Losing Credibility: The Stabilization Blues
International Economic Review
Posted: 23 Nov 1998
The exchange rate is, by far, the most popular nominal anchor in inflation stabilization programs in developing countries. The credibility associated with exchange rate-based stabilization plans appears to exhibit a distinctive dynamic pattern. Credibility rises in the early stages of these programs as the exchange rate anchor brings about price stability with no real costs, only to fall later on as the recessionary effects of the ensuing real appreciation begin to take hold. In the late stages of such programs--which often fail--credibility seems to fall precipitously, as the question becomes not if but when the program will be abandoned.
This paper formalizes this dynamic pattern of credibility. It develops a political economy model that provides a natural definition of credibility and shows how economic and political variables influence credibility. The model assumes that the stabilization plan takes place in two stages. In the first stage, an exchange rate peg is implemented and the fiscal deficit is partially reduced. In the second stage--which may in fact never take place--the fiscal adjustment is completed. After the implementation of the plan, pressure groups negotiate over which group will bear the cost of the taxes needed to close the remaining fiscal gap (i.e., they engage in a war of attrition). At the same time, the real appreciation of the domestic currency leads to expectations of a devaluation, loss of international reserves and, potentially, to a balance of payments crisis.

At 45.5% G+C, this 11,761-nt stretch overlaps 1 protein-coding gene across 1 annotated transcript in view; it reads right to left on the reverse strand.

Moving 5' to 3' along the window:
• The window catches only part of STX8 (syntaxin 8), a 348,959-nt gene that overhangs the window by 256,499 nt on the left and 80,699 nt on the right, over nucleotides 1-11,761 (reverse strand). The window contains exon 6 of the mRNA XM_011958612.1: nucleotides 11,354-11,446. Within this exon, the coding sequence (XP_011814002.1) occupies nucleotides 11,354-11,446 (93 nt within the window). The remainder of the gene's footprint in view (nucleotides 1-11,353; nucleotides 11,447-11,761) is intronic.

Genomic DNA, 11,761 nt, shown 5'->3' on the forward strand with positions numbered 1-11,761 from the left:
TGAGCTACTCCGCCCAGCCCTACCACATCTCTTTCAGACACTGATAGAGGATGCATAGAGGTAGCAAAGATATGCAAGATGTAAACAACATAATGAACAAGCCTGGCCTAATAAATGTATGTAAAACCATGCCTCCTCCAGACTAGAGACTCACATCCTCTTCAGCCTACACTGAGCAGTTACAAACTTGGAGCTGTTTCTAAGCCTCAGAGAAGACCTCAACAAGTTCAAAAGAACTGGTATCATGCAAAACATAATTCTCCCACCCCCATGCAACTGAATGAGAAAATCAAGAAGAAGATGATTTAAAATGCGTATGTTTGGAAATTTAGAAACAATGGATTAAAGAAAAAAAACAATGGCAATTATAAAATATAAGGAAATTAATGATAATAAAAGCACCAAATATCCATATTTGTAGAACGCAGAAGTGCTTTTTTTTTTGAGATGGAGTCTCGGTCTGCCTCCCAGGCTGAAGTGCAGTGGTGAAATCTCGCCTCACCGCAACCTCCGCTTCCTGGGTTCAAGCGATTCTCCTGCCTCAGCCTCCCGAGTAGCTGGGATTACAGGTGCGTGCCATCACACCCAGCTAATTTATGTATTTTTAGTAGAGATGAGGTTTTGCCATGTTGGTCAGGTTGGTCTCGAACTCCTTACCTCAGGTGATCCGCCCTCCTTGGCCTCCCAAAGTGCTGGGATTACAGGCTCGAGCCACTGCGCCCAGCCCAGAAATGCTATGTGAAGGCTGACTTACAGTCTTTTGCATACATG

In this context, credibility is defined as the conditional probability that the budget agreement takes place before a balance of payments crisis develops. The paper shows that credibility rises in the early stages of the program, as international reserves are still plenty, interest rates are low, and the public debt has yet to skyrocket. Later, however, crediblity begins to fall, as rising interest rates make it more likely that a balance of payments crisis will take place and a large public debt makes it more costly for political groups to concede. The model thus suggests that if a budget agreement is not reached in the early stages of the plan, the program may quickly lose credibility and end in a full-blown crisis due to the intrinsic dynamics of a two-stage plan.
Note: This is a description of the paper and not the actual abstract.
JEL Classification: F41
Suggested Citation: Suggested Citation